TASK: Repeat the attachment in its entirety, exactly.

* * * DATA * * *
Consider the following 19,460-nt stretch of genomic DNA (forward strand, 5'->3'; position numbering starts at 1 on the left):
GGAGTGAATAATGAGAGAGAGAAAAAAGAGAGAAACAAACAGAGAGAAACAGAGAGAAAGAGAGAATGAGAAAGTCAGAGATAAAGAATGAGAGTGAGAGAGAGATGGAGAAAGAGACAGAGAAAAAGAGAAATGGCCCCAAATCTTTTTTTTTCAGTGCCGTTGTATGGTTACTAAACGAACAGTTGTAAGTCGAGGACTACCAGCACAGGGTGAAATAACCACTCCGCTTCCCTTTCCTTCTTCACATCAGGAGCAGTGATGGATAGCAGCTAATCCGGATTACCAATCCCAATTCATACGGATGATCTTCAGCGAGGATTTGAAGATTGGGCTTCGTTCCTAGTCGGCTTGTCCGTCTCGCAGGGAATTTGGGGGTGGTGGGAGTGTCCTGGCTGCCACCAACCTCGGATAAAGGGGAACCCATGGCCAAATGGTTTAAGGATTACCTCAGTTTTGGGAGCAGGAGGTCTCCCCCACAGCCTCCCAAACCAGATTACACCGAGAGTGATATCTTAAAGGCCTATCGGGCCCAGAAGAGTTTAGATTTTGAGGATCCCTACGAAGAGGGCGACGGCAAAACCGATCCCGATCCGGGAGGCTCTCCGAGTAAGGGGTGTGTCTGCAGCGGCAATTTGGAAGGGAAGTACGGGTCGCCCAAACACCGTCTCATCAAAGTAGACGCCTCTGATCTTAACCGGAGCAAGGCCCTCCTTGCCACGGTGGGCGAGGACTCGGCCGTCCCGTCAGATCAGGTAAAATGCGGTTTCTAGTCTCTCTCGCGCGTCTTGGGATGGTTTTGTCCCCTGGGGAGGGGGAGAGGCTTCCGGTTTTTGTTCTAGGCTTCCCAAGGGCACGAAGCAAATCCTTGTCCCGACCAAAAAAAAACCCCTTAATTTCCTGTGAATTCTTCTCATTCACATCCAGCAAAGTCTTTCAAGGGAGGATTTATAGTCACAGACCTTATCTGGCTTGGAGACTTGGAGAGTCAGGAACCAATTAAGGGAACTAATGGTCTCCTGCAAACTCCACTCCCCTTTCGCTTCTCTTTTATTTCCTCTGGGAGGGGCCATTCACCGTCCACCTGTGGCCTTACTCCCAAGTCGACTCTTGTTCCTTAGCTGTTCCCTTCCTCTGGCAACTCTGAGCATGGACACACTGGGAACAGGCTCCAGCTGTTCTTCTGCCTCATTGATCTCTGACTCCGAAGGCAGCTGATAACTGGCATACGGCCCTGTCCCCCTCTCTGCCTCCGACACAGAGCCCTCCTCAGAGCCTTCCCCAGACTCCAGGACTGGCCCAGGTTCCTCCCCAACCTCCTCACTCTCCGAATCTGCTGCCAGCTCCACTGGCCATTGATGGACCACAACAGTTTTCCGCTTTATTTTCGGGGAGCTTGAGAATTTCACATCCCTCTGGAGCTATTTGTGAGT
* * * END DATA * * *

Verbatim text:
Consider the following 19,460-nt stretch of genomic DNA (forward strand, 5'->3'; position numbering starts at 1 on the left):
GGAGTGAATAATGAGAGAGAGAAAAAAGAGAGAAACAAACAGAGAGAAACAGAGAGAAAGAGAGAATGAGAAAGTCAGAGATAAAGAATGAGAGTGAGAGAGAGATGGAGAAAGAGACAGAGAAAAAGAGAAATGGCCCCAAATCTTTTTTTTTCAGTGCCGTTGTATGGTTACTAAACGAACAGTTGTAAGTCGAGGACTACCAGCACAGGGTGAAATAACCACTCCGCTTCCCTTTCCTTCTTCACATCAGGAGCAGTGATGGATAGCAGCTAATCCGGATTACCAATCCCAATTCATACGGATGATCTTCAGCGAGGATTTGAAGATTGGGCTTCGTTCCTAGTCGGCTTGTCCGTCTCGCAGGGAATTTGGGGGTGGTGGGAGTGTCCTGGCTGCCACCAACCTCGGATAAAGGGGAACCCATGGCCAAATGGTTTAAGGATTACCTCAGTTTTGGGAGCAGGAGGTCTCCCCCACAGCCTCCCAAACCAGATTACACCGAGAGTGATATCTTAAAGGCCTATCGGGCCCAGAAGAGTTTAGATTTTGAGGATCCCTACGAAGAGGGCGACGGCAAAACCGATCCCGATCCGGGAGGCTCTCCGAGTAAGGGGTGTGTCTGCAGCGGCAATTTGGAAGGGAAGTACGGGTCGCCCAAACACCGTCTCATCAAAGTAGACGCCTCTGATCTTAACCGGAGCAAGGCCCTCCTTGCCACGGTGGGCGAGGACTCGGCCGTCCCGTCAGATCAGGTAAAATGCGGTTTCTAGTCTCTCTCGCGCGTCTTGGGATGGTTTTGTCCCCTGGGGAGGGGGAGAGGCTTCCGGTTTTTGTTCTAGGCTTCCCAAGGGCACGAAGCAAATCCTTGTCCCGACCAAAAAAAAACCCCTTAATTTCCTGTGAATTCTTCTCATTCACATCCAGCAAAGTCTTTCAAGGGAGGATTTATAGTCACAGACCTTATCTGGCTTGGAGACTTGGAGAGTCAGGAACCAATTAAGGGAACTAATGGTCTCCTGCAAACTCCACTCCCCTTTCGCTTCTCTTTTATTTCCTCTGGGAGGGGCCATTCACCGTCCACCTGTGGCCTTACTCCCAAGTCGACTCTTGTTCCTTAGCTGTTCCCTTCCTCTGGCAACTCTGAGCATGGACACACTGGGAACAGGCTCCAGCTGTTCTTCTGCCTCATTGATCTCTGACTCCGAAGGCAGCTGATAACTGGCATACGGCCCTGTCCCCCTCTCTGCCTCCGACACAGAGCCCTCCTCAGAGCCTTCCCCAGACTCCAGGACTGGCCCAGGTTCCTCCCCAACCTCCTCACTCTCCGAATCTGCTGCCAGCTCCACTGGCCATTGATGGACCACAACAGTTTTCCGCTTTATTTTCGGGGAGCTTGAGAATTTCACATCCCTCTGGAGCTATTTGTGAGT